The Fresh Loaf

News & Information for Amateur Bakers and Artisan Bread Enthusiasts

Why does bread drop when cool?

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Maureen Farndell's picture
Maureen Farndell

Why does bread drop when cool?

Morning all.

I made a 95% hydration loaf which was beautiful when it came out the oven but as it cooled it seemed to loose a lot of the "lift" (?) oven spring. I was aiming for a ciabatta type crumb, which I'm sure was there after the bake, but the loaf just dropped when cooling.

I understand that it looses steam and that would account for some loss but I think this was more a case of the gluten not holding it's shape. Am I over working the dough?

Hot out the oven.

After cooling - the top has dropped.

 

leekohlbradley's picture
leekohlbradley

According to KA, you've likely let it go too long before baking. Try baking it earlier.

http://community.kingarthurflour.com/content/why-does-my-bread-fall-oven

Also judging by the color of your crust, you could bake it a while longer before taking the top off. That might make the starch firm up even more but I'm kinda guessing at this point.

Maureen Farndell's picture
Maureen Farndell

Was a seriously over active dough........ I did not wait the full proofing time but I DO agree..... It should have had more time to bake! First time working with that hydration is all a learning curve. Thank goodness for TFL and all the help from members....... The general opinion is more bake!

Mau.

dabrownman's picture
dabrownman

so slack you couldn't possibly shape it into a boule in order to drop it into a hot DO.  90% hydration can be deceiving if using whole home milled grain and would be the right hydration for a boule made with those grains.

You could let ciabatta proof in a cold DO though and get some of the big holes.  I'm guessing that there wern't any big holes in your bread that deflated into smaller ones from the look of your crumb.  I'm thinking you got what you pretty much had.  Not bad either.  Did you bake to 205 F?  I like to take the bread out of the DO 5 minutes after taking the lid off so the whole boule browns evenly even if i have to turn the loaf on its top to get the bottom half as brown as the top.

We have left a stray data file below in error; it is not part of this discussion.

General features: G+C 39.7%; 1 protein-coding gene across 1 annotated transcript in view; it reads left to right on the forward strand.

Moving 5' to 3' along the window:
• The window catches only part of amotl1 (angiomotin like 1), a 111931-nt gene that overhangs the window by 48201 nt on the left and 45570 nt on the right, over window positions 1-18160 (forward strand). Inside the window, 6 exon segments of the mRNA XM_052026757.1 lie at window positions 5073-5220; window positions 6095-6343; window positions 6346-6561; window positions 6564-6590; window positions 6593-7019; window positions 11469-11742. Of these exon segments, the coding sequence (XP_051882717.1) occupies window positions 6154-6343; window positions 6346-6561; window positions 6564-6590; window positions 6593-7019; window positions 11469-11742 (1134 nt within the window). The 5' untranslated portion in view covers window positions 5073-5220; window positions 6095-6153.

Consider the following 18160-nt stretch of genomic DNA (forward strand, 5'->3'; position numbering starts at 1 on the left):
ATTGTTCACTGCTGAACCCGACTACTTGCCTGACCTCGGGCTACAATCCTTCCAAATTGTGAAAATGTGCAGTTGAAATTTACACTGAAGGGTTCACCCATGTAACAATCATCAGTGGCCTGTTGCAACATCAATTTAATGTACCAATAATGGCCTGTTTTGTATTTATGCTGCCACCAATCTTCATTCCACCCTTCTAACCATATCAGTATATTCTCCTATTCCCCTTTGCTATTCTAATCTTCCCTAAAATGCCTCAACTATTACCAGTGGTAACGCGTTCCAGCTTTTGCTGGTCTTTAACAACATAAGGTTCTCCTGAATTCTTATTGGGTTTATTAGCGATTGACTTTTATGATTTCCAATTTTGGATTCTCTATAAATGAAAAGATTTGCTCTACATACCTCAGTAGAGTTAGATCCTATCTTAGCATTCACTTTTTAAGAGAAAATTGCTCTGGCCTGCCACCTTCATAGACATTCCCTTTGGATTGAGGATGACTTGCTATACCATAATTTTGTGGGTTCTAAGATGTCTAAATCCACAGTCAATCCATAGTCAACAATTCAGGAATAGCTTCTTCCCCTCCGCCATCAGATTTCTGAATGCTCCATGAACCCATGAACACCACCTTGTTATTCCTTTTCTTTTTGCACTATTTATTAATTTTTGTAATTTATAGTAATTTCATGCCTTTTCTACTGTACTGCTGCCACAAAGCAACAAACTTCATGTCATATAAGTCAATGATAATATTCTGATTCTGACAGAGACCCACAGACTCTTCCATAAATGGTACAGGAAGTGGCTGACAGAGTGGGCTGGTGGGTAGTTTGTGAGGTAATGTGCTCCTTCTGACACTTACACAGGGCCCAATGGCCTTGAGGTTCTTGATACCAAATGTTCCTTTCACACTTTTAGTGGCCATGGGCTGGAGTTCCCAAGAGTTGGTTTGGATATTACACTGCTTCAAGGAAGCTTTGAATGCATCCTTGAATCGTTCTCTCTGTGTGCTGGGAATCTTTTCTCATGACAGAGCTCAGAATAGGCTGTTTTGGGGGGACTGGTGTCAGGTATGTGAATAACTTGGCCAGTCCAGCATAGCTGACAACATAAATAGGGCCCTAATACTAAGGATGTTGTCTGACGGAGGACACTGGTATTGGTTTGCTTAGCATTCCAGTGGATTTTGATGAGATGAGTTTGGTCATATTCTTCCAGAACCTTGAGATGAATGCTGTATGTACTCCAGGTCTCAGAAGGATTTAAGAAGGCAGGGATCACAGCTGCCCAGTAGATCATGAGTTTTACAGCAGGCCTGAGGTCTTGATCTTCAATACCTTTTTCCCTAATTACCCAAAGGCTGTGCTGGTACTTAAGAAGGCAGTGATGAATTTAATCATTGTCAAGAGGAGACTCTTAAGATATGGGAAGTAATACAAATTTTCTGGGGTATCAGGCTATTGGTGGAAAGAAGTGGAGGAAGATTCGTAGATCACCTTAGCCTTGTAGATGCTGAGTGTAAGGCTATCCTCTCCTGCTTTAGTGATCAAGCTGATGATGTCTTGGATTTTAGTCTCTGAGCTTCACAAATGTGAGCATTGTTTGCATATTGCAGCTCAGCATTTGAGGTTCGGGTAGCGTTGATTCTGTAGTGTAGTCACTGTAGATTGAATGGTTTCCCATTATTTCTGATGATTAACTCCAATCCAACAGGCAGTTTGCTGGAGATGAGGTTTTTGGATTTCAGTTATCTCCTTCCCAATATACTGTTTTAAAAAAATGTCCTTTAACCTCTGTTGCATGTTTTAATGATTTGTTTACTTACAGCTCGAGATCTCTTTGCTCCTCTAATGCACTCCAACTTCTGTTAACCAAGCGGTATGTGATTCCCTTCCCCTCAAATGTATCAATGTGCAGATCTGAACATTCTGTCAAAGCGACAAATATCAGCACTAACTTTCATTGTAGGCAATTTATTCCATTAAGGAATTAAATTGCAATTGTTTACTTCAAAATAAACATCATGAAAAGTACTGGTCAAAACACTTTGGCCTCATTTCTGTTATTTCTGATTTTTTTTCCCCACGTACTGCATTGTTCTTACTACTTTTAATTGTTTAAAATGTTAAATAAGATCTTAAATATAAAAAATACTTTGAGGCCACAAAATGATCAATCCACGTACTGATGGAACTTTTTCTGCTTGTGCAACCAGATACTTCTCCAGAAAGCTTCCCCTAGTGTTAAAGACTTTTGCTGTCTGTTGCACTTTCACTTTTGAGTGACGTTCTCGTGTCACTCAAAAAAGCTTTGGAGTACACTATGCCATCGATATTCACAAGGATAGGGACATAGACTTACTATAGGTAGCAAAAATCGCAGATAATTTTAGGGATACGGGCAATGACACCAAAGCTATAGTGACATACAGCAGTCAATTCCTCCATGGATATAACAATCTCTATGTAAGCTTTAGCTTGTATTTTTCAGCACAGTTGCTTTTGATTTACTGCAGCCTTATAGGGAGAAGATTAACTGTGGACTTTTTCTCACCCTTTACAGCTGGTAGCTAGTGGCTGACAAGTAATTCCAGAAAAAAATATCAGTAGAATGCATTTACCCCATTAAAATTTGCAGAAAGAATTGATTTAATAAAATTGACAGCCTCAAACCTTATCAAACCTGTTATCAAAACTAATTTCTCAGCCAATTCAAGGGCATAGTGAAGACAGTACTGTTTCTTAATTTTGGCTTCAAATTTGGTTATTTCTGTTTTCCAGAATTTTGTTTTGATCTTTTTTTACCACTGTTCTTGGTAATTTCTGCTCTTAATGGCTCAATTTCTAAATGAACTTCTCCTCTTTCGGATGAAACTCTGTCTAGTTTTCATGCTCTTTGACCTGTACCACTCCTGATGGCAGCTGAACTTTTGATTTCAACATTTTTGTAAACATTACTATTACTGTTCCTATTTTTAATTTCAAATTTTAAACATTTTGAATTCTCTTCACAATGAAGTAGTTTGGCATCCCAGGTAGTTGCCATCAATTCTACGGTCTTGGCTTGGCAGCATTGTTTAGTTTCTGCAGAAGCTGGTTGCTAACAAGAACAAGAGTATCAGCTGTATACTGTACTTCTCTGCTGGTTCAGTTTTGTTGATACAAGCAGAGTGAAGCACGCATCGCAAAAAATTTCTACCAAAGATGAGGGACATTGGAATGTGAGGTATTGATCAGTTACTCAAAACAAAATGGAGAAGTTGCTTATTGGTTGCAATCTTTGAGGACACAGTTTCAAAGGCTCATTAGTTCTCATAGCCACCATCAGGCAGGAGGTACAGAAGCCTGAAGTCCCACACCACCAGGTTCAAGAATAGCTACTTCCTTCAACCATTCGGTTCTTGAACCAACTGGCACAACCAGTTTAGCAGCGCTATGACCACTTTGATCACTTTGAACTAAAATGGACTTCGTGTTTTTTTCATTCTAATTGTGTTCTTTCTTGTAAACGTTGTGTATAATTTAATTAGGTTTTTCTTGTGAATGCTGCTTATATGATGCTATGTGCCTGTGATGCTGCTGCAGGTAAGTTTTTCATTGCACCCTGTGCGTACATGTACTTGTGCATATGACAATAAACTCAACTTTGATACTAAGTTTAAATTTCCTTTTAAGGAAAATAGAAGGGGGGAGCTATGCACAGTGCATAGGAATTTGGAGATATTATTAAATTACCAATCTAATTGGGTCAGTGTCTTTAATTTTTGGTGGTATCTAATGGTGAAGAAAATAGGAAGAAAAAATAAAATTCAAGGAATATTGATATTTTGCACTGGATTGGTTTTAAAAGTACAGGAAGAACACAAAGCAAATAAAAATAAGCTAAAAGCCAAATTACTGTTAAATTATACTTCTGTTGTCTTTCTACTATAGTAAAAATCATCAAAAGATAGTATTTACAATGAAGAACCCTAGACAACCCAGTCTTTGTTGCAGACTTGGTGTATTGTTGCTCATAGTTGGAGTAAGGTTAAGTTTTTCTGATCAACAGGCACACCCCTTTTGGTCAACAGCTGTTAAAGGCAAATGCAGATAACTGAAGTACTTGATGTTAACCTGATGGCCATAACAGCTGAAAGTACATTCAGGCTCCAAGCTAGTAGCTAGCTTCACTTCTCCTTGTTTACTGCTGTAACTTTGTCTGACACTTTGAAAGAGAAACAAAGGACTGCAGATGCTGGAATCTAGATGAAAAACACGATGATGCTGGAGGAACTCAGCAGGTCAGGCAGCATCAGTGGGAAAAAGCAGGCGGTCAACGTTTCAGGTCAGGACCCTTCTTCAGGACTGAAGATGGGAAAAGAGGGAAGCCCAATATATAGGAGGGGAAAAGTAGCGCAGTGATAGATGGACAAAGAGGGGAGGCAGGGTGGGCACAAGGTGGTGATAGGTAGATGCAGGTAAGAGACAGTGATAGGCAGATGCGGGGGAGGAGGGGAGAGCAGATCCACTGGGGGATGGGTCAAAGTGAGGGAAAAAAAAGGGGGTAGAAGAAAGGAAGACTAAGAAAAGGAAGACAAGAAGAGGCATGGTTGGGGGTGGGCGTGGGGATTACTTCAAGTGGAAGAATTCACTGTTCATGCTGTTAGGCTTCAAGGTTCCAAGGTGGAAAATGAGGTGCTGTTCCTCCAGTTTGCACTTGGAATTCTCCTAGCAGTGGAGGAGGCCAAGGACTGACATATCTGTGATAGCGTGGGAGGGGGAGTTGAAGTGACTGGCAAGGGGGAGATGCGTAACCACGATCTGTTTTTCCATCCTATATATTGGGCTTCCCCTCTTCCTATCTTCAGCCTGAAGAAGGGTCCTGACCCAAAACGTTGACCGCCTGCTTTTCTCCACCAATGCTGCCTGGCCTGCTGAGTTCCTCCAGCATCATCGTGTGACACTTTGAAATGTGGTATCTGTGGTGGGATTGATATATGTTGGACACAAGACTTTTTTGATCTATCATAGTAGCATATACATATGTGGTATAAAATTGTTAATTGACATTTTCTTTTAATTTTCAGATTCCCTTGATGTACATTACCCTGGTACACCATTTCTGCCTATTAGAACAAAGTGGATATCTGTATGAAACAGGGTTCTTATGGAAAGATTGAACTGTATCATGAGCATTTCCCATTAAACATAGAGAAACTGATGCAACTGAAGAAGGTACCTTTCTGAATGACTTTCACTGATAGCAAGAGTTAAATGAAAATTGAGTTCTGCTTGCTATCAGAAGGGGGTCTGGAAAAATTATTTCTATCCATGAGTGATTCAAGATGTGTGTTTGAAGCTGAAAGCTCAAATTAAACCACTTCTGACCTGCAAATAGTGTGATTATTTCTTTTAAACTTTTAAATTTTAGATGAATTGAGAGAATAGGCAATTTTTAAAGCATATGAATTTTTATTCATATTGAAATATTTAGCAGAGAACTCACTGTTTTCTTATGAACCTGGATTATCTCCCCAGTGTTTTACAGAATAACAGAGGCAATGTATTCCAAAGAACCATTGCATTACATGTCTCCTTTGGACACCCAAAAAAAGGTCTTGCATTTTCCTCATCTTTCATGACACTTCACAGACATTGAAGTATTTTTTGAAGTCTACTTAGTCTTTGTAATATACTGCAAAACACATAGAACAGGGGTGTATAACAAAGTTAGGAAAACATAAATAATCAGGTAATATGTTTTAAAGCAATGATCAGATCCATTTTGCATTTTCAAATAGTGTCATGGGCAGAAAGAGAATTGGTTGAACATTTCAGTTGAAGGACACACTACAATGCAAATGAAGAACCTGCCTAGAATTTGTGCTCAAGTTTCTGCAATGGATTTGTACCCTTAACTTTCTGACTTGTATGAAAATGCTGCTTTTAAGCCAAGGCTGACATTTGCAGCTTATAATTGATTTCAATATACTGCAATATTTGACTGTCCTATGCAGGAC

Happy baking 

Maureen Farndell's picture
Maureen Farndell

It was soooo slack that I lined a bowl with paper and proofed it in that so it was ready and easily went into the DO paper and all. Oh what fun, it's all part of the learning curve. I baked it till the correct temp (95C) as I always check with a thermometer so it was right - just needed a little longer than I allowed which would have been better for the gluten. Very yummy taste...........

dabrownman's picture
dabrownman

would be it or it possibly deflated when transferred to the DO  Deflating happens to me with slack dough as i pick it up and transfer.  I let the ciabatta proof on parchment on a peel and then slide it onto the stone- no deflating.

ananda's picture
ananda

Hi Maureen,

Good, you have worked out that the higher hydration dough needs more time to bake to drive off that excess moisture for the starch to set properly.   You would really help that to happen quicker if you could find a way to remove the loaf from the cast iron pot for the last few minutes of the bake.   The loaf might be too delicate to do this, but it would be the most effective way to bake out your bread properly.

Looks a cracking loaf by the way

Best wishes

Andy